A new USA Today analysis has discovered that twice as many black and Hispanic students are graduating with computer science and computer engineering degrees as are being hired by leading technology companies.
While technology companies are blaming the statistics on the shortage of black and Hispanic workers located in the Silicon Valley, Darrick Hamilton, professor of economics and urban policy at The New School in New York said the claim "does not hold water."
"What do dominant groups say? âWe tried, we searched but there was nobody qualified.' If you look at the empirical evidence, that is just not the case," Hamilton said.
As technology becomes a larger part of the economic growth in the US, tech companies are facing increasing pressure to offer more diversity in the workplace. Historically, tech companies have been predominantly made up of white Asian males. If this continues, the companies risk losing touch with the customers, who make up a diverse globe.
Of the seven Silicon Valley tech companies to release staffing figures, an average of 2% are black and 3% Hispanic.
However, data from the Computing Research Association shows that of last year's recipients of bachelor's degrees in computer science or computer engineering from prestigious universities, 4.5% were black and 6.5% were Hispanic.
An even larger gap is seen between Silicon Valley companies and graduates of all US colleges and universities. According to statistics from the National Center for Education Statistics, blacks and Hispanics make up 12% of all 2012 computer science graduates.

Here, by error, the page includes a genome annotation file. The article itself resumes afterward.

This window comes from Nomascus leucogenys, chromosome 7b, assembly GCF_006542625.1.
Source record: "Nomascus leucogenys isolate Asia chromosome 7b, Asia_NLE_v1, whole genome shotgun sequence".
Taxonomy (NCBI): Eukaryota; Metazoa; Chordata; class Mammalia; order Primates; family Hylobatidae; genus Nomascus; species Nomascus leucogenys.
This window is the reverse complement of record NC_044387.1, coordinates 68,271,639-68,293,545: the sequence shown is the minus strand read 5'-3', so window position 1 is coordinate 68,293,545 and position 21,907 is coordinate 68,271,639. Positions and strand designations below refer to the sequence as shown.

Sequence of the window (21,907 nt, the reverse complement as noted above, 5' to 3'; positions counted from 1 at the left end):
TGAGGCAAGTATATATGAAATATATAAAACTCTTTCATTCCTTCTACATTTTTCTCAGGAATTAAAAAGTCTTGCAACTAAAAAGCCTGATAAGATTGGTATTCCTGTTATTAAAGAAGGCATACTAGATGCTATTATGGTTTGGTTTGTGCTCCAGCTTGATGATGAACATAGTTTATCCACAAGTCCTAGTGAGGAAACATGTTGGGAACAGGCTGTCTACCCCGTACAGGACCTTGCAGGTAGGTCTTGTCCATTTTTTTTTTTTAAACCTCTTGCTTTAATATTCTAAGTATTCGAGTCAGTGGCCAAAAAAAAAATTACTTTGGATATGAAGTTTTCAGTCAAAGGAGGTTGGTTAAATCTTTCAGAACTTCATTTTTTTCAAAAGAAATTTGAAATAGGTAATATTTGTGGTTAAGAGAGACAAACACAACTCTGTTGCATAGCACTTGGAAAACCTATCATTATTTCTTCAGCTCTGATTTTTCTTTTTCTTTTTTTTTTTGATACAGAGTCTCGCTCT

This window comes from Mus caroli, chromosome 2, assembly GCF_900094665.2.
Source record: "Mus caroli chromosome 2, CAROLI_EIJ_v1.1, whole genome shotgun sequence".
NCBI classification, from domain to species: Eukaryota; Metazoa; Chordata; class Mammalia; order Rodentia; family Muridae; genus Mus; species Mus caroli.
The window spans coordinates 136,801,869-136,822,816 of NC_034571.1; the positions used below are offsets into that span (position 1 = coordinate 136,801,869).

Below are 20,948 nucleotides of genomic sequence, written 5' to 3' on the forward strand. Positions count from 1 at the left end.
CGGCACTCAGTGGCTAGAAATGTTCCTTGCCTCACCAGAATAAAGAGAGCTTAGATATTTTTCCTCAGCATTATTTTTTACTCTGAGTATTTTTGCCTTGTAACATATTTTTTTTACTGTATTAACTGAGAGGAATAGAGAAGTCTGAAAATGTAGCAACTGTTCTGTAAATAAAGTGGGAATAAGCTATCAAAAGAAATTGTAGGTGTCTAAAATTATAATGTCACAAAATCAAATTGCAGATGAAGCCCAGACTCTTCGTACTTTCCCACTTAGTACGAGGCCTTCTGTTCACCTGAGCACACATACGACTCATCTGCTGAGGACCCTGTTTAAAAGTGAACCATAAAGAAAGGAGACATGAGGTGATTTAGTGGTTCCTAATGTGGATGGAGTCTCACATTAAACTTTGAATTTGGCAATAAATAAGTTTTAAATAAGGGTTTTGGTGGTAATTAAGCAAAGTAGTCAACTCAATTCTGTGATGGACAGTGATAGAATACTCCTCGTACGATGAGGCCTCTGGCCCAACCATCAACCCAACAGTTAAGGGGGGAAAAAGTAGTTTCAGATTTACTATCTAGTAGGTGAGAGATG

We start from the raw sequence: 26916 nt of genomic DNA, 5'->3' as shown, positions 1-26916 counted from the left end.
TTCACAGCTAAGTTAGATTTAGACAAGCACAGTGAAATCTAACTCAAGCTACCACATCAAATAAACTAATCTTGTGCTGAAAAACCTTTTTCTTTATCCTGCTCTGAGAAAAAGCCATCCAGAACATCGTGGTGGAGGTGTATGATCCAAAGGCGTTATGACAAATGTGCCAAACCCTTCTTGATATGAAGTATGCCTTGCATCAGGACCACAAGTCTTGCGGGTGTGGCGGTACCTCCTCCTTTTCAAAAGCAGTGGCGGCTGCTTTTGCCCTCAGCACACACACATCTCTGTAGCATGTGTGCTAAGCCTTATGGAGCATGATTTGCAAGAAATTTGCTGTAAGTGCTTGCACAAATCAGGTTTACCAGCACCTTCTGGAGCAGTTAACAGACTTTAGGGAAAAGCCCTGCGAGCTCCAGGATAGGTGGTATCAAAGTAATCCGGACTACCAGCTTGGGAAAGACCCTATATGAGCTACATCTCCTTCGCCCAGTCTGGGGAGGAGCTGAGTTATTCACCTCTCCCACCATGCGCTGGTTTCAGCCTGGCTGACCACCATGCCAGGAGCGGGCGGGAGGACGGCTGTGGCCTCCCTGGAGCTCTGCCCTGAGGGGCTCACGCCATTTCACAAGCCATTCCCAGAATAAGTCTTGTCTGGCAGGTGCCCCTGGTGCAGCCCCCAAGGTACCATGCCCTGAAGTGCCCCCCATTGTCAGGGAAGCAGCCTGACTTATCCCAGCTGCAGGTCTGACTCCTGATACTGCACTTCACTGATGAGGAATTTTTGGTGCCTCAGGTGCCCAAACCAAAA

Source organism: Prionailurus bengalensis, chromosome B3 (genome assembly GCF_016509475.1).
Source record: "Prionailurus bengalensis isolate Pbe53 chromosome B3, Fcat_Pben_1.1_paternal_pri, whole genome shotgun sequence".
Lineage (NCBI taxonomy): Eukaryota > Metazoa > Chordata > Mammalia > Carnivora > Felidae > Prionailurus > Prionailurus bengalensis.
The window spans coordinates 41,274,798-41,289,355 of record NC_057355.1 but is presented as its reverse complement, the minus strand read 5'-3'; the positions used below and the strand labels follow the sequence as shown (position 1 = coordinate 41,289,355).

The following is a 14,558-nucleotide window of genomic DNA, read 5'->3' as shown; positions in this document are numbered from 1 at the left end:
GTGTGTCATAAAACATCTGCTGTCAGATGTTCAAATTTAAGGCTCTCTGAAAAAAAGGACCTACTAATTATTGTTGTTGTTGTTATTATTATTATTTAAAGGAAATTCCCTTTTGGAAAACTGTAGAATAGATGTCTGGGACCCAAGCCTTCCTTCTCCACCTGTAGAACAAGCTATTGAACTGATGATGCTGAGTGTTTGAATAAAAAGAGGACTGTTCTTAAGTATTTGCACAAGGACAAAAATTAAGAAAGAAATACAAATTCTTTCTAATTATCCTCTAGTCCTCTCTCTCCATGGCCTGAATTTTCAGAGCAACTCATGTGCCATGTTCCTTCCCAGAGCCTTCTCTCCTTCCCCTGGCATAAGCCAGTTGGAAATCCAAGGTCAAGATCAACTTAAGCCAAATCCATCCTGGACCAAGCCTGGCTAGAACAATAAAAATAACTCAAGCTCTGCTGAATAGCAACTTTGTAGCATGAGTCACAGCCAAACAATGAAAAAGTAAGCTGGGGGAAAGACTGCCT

African-Americans account for 12% of the entire US workforce; Hispanics account for 16%.
While Facebook, Twitter, Google, Apple, and Yahoo all declined to comment on the situation, LinkedIn released a statement saying that it is working with companies to "address the need for greater diversity to help LinkedIn and the tech industry as a whole."
In May, Google wrote on its Diversity Blog that the company has "been working with historically black colleges and universities to elevate coursework and attendance in computer science."
Apple CEO Tim Cook also wrote about his company's efforts to improve education on their diversity blog. Saying the company "recently pledged $100 million to President Obama's ConnectED initiative to bring cutting-edge technologies to economically disadvantaged schools."
However, Janice Cuny, director the Computer Education program at the National Science Foundation, said the tech companies simply do not want to see the qualified individuals right in front of them.
"There are these subtle biases that make you think that some person is not what you're looking for, even when they are," she said.
While there are elite computer science programs that see large amounts of African-American and Hispanic students graduate, tech companies historically do not recruit from these schools.
"There's a lot of things that can be done to fix the problem, but a lot of them are things that Silicon Valley and technology companies don't do," Justin Edmund, the seventh employee at Pinterest, said. "If you go to the same prestigious universities every single time and every single year to recruit people â¦ then you are going to get the same people over and over again."